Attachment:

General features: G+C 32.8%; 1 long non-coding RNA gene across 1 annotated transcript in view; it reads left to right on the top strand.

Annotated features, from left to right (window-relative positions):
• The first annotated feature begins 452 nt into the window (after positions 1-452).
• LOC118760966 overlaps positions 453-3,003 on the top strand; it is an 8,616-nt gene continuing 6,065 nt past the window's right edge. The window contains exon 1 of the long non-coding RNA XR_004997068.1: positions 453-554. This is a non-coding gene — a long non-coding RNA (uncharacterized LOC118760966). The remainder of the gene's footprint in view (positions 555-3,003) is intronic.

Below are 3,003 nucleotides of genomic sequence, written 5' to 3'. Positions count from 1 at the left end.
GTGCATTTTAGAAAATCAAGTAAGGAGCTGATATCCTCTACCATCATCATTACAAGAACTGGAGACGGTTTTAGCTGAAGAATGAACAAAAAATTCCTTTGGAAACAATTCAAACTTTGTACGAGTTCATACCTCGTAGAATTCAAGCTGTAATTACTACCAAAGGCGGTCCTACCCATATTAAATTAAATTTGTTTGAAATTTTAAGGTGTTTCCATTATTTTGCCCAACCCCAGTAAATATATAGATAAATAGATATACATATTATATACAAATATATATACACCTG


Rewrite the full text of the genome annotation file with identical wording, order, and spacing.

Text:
General features: G+C 32.8%; 1 long non-coding RNA gene across 1 annotated transcript in view; it reads left to right on the top strand.

Annotated features, from left to right (window-relative positions):
• The first annotated feature begins 452 nt into the window (after positions 1-452).
• LOC118760966 overlaps positions 453-3,003 on the top strand; it is an 8,616-nt gene continuing 6,065 nt past the window's right edge. The window contains exon 1 of the long non-coding RNA XR_004997068.1: positions 453-554. This is a non-coding gene — a long non-coding RNA (uncharacterized LOC118760966). The remainder of the gene's footprint in view (positions 555-3,003) is intronic.

Below are 3,003 nucleotides of genomic sequence, written 5' to 3'. Positions count from 1 at the left end.
GTGCATTTTAGAAAATCAAGTAAGGAGCTGATATCCTCTACCATCATCATTACAAGAACTGGAGACGGTTTTAGCTGAAGAATGAACAAAAAATTCCTTTGGAAACAATTCAAACTTTGTACGAGTTCATACCTCGTAGAATTCAAGCTGTAATTACTACCAAAGGCGGTCCTACCCATATTAAATTAAATTTGTTTGAAATTTTAAGGTGTTTCCATTATTTTGCCCAACCCCAGTAAATATATAGATAAATAGATATACATATTATATACAAATATATATACACCTG